I love reading. I’d better. It’s sorta what I get paid to do. But with professional obligations to read and write, it’s sometimes difficult to remember to read and write for fun. But I’ve been making more of an effort lately, and I’ve made some headway through my substantial to-read list. Why not follow me on Goodreads to keep abreast of what’s going on with my bookshelf?
Here’s what I’ve finished lately, in no particular order.
1. Columbia Poetry Review #26
Always read the journals that have published your work, even if it takes you a year to do so. So many great writers in here, including bigger names like Rae Armantrout and Oliver de la Paz along with some great poets whom I’ve had the pleasure meeting and drinking with such as Nick Courtright, Abigail Zimmer, and Daniel Scott Parker. I dog-eared a lot of the pieces in this nearly 200-page journal, but other poets of mention that particularly got to me were Kimberley Grey, JA Tyler, Tony Trigilio, Justin Limoli, and Traci Brimhall. You can pick up your copy of issue 26 here, or just get a subscription while you’re at it.
2. The Invention of Monsters (iO Books, 2014)
by Summer Ellison & C Dylan Bassett
Such a great little chapbook. I’ve read it like five times over the past several weeks. Monsters, monsterism, and monster-related ideas always fascinate me, as do poetry collections set as as one-act plays. The language is intoxicating, and you find more connections with each read-through. I wanted to give you a link to buy this, but it might be all gone. Check out the other iO titles instead.
3. Oyez Review, vol. 41
Always read the journals that have published your work, pt. 2. I got through this collection rather quickly, which I always take as a good sign. Some really standout work by D. Dina Friedman, Jim Warner, and Cathy Warner. Get your copy here!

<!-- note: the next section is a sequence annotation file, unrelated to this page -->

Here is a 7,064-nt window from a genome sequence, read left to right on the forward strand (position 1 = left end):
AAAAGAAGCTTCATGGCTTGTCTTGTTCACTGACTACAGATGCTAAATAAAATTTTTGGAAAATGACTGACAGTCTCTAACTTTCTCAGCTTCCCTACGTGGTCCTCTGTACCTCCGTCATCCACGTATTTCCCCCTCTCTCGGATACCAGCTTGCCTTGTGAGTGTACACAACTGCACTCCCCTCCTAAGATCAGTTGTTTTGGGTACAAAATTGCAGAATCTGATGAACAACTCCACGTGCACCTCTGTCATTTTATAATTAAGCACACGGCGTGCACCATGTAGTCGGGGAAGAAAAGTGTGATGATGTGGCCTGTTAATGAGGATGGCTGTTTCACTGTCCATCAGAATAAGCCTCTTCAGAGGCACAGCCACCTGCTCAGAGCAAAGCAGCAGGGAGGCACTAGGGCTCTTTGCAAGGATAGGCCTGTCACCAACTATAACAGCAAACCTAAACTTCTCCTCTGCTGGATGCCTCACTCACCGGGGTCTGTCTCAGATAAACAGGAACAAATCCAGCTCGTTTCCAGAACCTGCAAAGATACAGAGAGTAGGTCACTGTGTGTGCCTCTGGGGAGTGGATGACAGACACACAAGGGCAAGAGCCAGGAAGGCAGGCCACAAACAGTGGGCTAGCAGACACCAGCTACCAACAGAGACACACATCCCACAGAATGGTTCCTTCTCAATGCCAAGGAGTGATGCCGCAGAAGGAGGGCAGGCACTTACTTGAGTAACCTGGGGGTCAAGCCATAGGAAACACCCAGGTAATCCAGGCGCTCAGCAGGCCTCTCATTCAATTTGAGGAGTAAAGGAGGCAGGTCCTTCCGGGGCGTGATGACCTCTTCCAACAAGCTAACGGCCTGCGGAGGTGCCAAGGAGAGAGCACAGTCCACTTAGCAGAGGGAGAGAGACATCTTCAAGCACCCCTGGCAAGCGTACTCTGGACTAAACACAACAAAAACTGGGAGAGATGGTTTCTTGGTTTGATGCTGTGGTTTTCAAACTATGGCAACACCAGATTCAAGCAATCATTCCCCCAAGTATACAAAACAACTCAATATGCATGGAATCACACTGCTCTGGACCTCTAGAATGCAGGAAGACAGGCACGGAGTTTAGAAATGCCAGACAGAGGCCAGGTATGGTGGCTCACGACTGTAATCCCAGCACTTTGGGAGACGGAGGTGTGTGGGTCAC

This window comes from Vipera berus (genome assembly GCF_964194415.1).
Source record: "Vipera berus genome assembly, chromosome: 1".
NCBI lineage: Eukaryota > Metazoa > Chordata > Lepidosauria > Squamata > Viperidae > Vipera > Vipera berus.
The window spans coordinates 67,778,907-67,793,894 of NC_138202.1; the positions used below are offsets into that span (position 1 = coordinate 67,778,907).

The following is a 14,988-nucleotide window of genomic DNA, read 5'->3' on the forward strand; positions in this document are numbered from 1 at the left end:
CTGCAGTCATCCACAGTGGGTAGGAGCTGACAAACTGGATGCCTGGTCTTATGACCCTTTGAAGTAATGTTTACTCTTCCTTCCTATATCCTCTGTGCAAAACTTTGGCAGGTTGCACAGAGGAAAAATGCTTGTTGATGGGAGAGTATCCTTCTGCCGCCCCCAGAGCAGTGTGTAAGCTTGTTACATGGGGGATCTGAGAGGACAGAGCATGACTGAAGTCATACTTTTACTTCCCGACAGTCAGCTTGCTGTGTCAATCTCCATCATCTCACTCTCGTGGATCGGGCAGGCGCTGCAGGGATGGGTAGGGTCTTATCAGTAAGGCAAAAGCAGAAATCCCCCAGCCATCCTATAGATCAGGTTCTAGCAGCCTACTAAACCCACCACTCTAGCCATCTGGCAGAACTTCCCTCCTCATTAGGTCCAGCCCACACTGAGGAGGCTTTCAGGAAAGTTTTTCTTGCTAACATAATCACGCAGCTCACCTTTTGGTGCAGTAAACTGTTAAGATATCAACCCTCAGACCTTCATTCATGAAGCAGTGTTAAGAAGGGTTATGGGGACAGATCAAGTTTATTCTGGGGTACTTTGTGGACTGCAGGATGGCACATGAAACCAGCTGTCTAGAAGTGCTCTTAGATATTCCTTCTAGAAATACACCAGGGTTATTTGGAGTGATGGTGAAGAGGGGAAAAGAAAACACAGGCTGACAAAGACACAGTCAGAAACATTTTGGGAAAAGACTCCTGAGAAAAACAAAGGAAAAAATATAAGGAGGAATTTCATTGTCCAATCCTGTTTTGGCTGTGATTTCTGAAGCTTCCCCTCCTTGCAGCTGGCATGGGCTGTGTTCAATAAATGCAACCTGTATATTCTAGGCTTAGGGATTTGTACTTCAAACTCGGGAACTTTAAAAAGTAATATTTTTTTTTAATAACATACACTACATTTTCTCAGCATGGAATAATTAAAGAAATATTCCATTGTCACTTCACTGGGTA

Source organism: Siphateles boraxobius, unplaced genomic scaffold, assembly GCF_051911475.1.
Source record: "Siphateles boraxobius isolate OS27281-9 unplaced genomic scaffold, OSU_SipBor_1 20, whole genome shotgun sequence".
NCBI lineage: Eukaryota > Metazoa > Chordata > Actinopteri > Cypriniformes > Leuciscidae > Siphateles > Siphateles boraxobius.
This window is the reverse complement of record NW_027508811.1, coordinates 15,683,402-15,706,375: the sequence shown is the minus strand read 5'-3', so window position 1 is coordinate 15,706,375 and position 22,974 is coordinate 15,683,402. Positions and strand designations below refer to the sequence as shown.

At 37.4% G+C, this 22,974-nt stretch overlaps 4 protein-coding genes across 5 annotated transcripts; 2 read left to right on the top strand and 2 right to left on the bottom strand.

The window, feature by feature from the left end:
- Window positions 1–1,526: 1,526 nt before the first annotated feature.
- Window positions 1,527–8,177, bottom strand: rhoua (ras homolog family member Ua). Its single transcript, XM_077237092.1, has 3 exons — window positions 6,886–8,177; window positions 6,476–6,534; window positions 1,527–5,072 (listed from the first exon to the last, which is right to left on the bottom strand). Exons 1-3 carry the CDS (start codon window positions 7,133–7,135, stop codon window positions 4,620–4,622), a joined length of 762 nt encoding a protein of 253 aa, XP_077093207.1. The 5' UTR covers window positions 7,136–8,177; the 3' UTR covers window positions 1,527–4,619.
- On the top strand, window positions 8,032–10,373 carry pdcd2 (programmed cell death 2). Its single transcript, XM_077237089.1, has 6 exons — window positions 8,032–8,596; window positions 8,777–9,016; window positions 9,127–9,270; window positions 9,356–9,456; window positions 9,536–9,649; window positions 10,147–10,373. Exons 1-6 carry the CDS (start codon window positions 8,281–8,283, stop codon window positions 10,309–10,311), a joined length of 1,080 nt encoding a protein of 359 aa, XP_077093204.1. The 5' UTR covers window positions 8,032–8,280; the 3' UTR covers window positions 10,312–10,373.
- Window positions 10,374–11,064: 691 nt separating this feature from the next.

Obviously I’m going to read whatever my Diegesis collaborator is going to put out. And he puts out a lot. He’s kinda super prolific. There are certain themes you can always count on with my friend’s work: murder and religion. He never quite approaches these themes in the same way though, so it has been interesting to watch the way he unpacks these concepts through the course of his different collections. Here, like When the Wolves Quit, he uses the play-in-verse format to explore this world, where aliens have arrived to tell the humans about why they’re wrong about god. There’s this yearning in the collection, this feeling that opposing sides secretly want to comes together (“We drink from the same water”) but just can’t quite get there. You can buy it here.
5. Gigantic Sequins 5.1
When I was at AWP in Seattle this year, I came across the journal’s cover (see above) and pretty much had to buy it. Fortunately, it was as much a pleasure to read as it was to look at. Standout writers include Carolyn Williams-Noren, Rachael Katz, Matthew Fee, Chase Burke, and Pablo Pinero Stillmann. You can get your copy here.
6: So You Created a Wormhole: The Time Traveler’s Guide to Time Travel (Berkley Trade, 2012)
This book is fun-ish, but don’t mistake it for some high art. It’s a comedic book meant for small doses. And that’s why it works so well as toilet literature. There are so many books in my house that even my bathroom has a library. The authors rely a great deal on that kind of modern, self-aware humor that I myself am guilty of from time to time, but which now I realize grows pretty tiresome when spanning the entire length of the book. The concept of the book is fine, as is the execution. But I would have recommended the authors reconsider the structure during the planning stage. I’m not sure why they thought 320 pages of essentially one-liners would work.